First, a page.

If you were at all interested in the series on sports concussions I wrote over the summer (found here
Never miss a local story.
It's an article from the New Yorker, which is known more for its high-brow approach to city living than sports coverage, but hits the topic of concussions and head trauma in the NFL pretty hard (forgive that horrible pun).
The article goes into some detail on the ways the NFL and football supporters have tried to downplay in some ways what has been dubbed the concussion crisis, and the title of the article alone - Does Football Have a Future? - may set some people off. But it's not an anti-football thing. It's just an interesting chronicling of the direction the sports is headed.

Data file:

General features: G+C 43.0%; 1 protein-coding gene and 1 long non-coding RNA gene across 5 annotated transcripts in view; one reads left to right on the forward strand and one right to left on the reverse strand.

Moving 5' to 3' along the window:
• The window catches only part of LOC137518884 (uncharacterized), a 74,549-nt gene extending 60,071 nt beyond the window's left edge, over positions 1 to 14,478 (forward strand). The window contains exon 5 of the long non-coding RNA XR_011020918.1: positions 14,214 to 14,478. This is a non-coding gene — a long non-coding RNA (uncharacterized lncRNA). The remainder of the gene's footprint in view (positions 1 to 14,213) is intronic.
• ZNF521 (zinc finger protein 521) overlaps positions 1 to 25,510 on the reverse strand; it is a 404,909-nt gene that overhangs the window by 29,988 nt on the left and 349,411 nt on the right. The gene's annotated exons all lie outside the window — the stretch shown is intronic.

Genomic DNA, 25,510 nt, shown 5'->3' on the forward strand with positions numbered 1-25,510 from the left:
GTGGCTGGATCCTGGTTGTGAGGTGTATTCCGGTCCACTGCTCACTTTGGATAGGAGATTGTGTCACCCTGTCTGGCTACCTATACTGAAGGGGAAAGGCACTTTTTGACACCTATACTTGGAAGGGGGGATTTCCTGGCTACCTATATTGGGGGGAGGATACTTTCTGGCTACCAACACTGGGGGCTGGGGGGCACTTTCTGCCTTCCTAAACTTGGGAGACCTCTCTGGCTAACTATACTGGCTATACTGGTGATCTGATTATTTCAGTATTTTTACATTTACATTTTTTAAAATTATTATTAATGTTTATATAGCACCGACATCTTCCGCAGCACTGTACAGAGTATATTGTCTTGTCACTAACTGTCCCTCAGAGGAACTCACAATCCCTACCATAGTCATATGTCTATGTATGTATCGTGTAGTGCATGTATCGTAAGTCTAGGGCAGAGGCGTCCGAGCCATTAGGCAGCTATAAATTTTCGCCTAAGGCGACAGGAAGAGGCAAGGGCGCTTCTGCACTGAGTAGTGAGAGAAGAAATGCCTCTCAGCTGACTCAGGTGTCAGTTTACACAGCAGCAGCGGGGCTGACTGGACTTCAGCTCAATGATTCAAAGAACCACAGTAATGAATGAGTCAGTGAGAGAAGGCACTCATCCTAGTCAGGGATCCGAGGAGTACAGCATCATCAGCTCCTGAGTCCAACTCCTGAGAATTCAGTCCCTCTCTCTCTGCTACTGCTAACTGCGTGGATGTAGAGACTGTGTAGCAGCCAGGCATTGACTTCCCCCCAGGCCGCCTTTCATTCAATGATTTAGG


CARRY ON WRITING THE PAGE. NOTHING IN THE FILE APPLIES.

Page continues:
There are some pretty interesting anecdotes in there, particularly about how the forward pass was introduced to reduce injury at the line of scrimmage and, decades later, is now the same play responsible for the majority of concussions that now come through WR-DB hits (although, it should be noted, the dull, repeated hits linemen take are just as bad).
If you've got some time (this thing is 10 pages), it's definitely worth the read.